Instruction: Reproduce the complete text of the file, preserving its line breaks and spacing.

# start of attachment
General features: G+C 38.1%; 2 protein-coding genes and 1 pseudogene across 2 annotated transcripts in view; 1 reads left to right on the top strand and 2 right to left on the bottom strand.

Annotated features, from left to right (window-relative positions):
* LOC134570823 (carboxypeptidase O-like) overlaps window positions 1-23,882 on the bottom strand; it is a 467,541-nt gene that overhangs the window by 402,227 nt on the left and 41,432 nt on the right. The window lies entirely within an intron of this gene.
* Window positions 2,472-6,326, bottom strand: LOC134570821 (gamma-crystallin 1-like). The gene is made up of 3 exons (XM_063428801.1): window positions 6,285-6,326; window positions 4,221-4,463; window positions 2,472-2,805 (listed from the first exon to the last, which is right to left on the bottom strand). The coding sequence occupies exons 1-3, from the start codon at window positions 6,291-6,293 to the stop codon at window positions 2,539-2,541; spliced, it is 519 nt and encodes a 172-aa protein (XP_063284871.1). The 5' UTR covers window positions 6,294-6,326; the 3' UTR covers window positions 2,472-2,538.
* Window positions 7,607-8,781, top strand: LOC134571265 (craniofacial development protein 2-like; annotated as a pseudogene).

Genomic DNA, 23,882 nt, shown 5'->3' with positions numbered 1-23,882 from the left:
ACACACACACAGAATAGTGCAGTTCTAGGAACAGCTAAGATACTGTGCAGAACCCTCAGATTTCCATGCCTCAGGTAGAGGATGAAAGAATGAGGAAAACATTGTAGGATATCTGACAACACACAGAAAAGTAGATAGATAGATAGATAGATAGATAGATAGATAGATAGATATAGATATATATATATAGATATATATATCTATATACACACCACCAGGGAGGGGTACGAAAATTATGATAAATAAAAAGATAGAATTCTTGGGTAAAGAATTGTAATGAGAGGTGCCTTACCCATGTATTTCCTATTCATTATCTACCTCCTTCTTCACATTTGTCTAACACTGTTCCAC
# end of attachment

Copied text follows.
General features: G+C 38.1%; 2 protein-coding genes and 1 pseudogene across 2 annotated transcripts in view; 1 reads left to right on the top strand and 2 right to left on the bottom strand.

Annotated features, from left to right (window-relative positions):
* LOC134570823 (carboxypeptidase O-like) overlaps window positions 1-23,882 on the bottom strand; it is a 467,541-nt gene that overhangs the window by 402,227 nt on the left and 41,432 nt on the right. The window lies entirely within an intron of this gene.
* Window positions 2,472-6,326, bottom strand: LOC134570821 (gamma-crystallin 1-like). The gene is made up of 3 exons (XM_063428801.1): window positions 6,285-6,326; window positions 4,221-4,463; window positions 2,472-2,805 (listed from the first exon to the last, which is right to left on the bottom strand). The coding sequence occupies exons 1-3, from the start codon at window positions 6,291-6,293 to the stop codon at window positions 2,539-2,541; spliced, it is 519 nt and encodes a 172-aa protein (XP_063284871.1). The 5' UTR covers window positions 6,294-6,326; the 3' UTR covers window positions 2,472-2,538.
* Window positions 7,607-8,781, top strand: LOC134571265 (craniofacial development protein 2-like; annotated as a pseudogene).

Genomic DNA, 23,882 nt, shown 5'->3' with positions numbered 1-23,882 from the left:
ACACACACACAGAATAGTGCAGTTCTAGGAACAGCTAAGATACTGTGCAGAACCCTCAGATTTCCATGCCTCAGGTAGAGGATGAAAGAATGAGGAAAACATTGTAGGATATCTGACAACACACAGAAAAGTAGATAGATAGATAGATAGATAGATAGATAGATAGATAGATATAGATATATATATATAGATATATATATCTATATACACACCACCAGGGAGGGGTACGAAAATTATGATAAATAAAAAGATAGAATTCTTGGGTAAAGAATTGTAATGAGAGGTGCCTTACCCATGTATTTCCTATTCATTATCTACCTCCTTCTTCACATTTGTCTAACACTGTTCCAC